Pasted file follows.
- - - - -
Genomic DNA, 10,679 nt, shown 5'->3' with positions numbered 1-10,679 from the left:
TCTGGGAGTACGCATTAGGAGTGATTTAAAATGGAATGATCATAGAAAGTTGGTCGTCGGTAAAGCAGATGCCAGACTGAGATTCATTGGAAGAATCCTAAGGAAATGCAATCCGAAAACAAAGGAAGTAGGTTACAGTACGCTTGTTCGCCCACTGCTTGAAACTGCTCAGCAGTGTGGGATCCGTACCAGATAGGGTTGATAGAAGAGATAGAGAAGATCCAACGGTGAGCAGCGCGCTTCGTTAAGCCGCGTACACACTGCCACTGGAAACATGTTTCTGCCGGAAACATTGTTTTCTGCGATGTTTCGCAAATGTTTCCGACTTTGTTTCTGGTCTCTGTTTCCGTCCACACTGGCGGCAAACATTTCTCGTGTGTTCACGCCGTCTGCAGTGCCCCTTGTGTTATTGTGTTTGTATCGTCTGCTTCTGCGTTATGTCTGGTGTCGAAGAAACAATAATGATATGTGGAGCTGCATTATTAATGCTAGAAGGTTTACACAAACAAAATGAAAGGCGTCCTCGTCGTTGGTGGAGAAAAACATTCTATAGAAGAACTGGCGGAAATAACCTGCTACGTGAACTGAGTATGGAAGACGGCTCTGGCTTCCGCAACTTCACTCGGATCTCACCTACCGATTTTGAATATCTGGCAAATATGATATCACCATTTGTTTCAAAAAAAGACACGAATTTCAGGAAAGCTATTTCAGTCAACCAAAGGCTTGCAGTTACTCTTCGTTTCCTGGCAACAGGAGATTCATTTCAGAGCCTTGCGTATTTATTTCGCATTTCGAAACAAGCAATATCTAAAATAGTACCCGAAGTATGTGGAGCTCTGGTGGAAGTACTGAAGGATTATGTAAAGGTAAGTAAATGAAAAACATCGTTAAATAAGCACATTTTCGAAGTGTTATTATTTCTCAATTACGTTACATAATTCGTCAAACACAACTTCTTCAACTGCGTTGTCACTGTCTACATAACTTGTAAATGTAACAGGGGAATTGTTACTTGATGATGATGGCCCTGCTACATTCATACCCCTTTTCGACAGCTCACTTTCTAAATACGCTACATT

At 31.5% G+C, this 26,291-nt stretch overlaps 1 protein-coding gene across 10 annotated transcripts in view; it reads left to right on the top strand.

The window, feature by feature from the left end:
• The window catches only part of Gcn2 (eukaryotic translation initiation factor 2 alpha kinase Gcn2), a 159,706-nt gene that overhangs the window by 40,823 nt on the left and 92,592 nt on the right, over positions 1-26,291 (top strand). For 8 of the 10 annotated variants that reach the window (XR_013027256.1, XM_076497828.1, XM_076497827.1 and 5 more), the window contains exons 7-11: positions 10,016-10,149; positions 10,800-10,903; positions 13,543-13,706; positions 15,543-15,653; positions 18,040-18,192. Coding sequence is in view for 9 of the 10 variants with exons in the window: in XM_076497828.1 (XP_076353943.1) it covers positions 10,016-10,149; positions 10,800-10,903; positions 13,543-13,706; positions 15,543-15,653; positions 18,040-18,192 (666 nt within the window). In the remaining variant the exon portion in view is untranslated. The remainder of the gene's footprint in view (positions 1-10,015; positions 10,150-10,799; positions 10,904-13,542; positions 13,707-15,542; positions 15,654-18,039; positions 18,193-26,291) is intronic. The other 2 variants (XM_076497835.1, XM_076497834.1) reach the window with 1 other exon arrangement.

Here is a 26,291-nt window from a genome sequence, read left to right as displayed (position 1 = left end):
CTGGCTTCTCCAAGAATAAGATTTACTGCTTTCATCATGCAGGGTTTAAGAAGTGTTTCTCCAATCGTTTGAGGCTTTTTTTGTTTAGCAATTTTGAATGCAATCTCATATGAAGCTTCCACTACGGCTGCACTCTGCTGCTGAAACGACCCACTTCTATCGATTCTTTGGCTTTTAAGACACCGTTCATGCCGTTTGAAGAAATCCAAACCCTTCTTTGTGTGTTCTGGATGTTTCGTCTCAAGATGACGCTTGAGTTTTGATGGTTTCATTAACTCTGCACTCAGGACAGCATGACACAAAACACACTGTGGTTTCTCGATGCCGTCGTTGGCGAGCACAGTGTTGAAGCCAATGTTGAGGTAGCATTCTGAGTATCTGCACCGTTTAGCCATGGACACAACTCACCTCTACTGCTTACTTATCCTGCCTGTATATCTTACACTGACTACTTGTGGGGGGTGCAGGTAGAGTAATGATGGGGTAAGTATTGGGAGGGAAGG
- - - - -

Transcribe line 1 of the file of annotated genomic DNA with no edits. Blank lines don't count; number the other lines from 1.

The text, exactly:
Genomic DNA, 10,679 nt, shown 5'->3' with positions numbered 1-10,679 from the left: